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Re: [art_education] Re: lessons for a long term leave

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  • Jill Daugherty
    Thank you Linda! I appreciate the advise. I like the idea of using power points to help suppliment the lesson plans that have been already written out. I hope
    Message 1 of 5 , Jul 5, 2007
      Thank you Linda! I appreciate the advise. I like the idea of using power points to help suppliment the lesson plans that have been already written out. I hope everything continues to go well with you recovery and treatment.
      Thanks again!
      Jill in St. Louis

      ----- Original Message ----
      From: Linda <lindwood@...>
      To: art_education@yahoogroups.com
      Sent: Thursday, July 5, 2007 7:45:54 AM
      Subject: [art_education] Re: lessons for a long term leave

      I am currently on a long term leave.  It began in February and will end in January, 08.  My school hired an artist as my sub.  But she is an artist who has already proven herself in the classroom.  THere is a Science teacher in my school who took a long term leave.  They hired a woman who was basically clueless for her, despite her resume of a lot of experience teaching Science.  My sub was a dream.  I have a gazillion of the powerpoints I had thankfully already created and have been using for the past three or four years that are all on CD.  She did not have to go digging for visuals, she could print the Powerpoints out and put them on the wall to refer back to after the lesson began, and she had clear instrunctions for each lessons written out in the Powerpoints.  Since I gave her this copy of my CD with all of my potential curriculum on it, she could punt in any situation.  Although I gave her a syllabus, I explained to her that the CD I was giving her had WAAAAAY more great lessons on it than I could possibily ever teach in two or THREE years!  IF she saw something else on there that grabbed her expertise or enthusiasm, she could definitely substitute it for something else I put in the syllabus as long as it fit into a balanced curriculum.  she shopped for me, she kept my room in perfect order, and she let me RELAX on my leave, as I was supposed to do.  (I'm almost finished with my chemo!!!!!!  I still have another non bc related surgery and radiation to go in the fall)  There were also plenty of things on the CD for one day projects for her to use in situations where she needed that.  The Science teacher's experience with her sub was a nightmare.  She could not control the kids, she had to ask a gazillion questions about everything that she was expected to do, and she needed complete instructions for even basic stuff.  She had to micromanage her sub.  I wanted to stay in some touch with my students, so I would come in on the days we were in town (I was in my farmhouse away from Houston after between treatments, but was in town on T, W, TH am.)  I made it a point to drop in  and see what she needed on one of those days when I was in town.  Since she was told she would be writing comments and grading for me during that time, I photographed everything the kids did and dropped those photos into a digital portfolio for her.  She took notes on behavior and work habits, but she had the digital portfolios at grading time to help her make global decisions.  Since I had the portfolios as well and really know my students, I ended up writing the comments for one grade per trimester.  She looked over the comments and made any suggestions for changes and additions.  I never did see the sixth grade class she had, so she wrote those comments based upon previous year's samples, and she did a great job on them.  Like I said, it was a dream.  IN fact,she did such a great job being me, that I had an eerie feeling of "Oh my gosh, I could be replaceable! "  The projects, for the most part, looked like I had taught them.  OF course, we would talk on the phone prior to new units starting.  I gave her the perils and pitfalls talk for each project so she would know what to anticipate.  Most of the units were 2-3 weeks long, though one of the fifth grade units and all of the sixth grade units were longer.  She was a quick student, for sure.  I told her what she needed to hear from me, and she always seemed to internalize it and be able to make it her own.  IN several cases, where she had not worked with clay much , and where she had not worked with metal etching (we dropped the cutting out and the jewelry for the term and substituted something much less worrisome in its place), I was able to teach her the project, she did it, and then she very adeptly taught it.  I also was kept in the loop with interoffice email and communication so I knew what she needed in that regard as well and made sure she understood.  She hung artwork, took it down, passed it back on time.  I was VERY lucky.  She also took all of my duties like carpool and lunch bunch.  Essentially, I was able to hand her a total package that was visual and had complete instructions.  She knew where all my supplies were as she had subbed for me many times previously.  She knew the drill.  All three of her children had been my students and are now in college, one in art at Berkley!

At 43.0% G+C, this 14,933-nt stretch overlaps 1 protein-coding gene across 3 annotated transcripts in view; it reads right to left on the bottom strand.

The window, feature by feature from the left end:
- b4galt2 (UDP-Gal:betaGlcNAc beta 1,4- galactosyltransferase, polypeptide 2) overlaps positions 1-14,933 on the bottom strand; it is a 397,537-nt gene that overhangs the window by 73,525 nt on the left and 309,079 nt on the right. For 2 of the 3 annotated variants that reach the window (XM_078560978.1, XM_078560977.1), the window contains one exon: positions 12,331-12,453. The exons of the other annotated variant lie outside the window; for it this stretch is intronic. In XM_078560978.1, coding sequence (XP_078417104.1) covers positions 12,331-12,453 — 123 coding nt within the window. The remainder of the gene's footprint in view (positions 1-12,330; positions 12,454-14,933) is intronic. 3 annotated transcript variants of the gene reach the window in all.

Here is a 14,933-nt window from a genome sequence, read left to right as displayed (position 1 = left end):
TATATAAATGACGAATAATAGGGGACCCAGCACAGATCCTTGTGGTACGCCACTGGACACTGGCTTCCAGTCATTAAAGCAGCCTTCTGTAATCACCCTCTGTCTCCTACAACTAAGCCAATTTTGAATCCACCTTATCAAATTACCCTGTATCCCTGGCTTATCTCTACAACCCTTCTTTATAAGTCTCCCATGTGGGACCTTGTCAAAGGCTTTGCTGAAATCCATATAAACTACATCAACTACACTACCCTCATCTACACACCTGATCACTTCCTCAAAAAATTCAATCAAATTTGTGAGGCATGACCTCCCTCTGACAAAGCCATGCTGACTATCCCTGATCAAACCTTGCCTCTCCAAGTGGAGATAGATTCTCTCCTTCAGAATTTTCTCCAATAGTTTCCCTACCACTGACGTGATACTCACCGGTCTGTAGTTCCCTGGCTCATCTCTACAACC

SO, I hope this was helpful.  It's crucial that your sub spend time talking to you throughout the sojourn, but you should not have to worry about your stuff and your classroom management while she is there.  You should not have to micromanage her.  Maybe she can come into the classroom as an observer for a week or less before you go on leave.  That would help.  Good luck and I hope it all works out for you!


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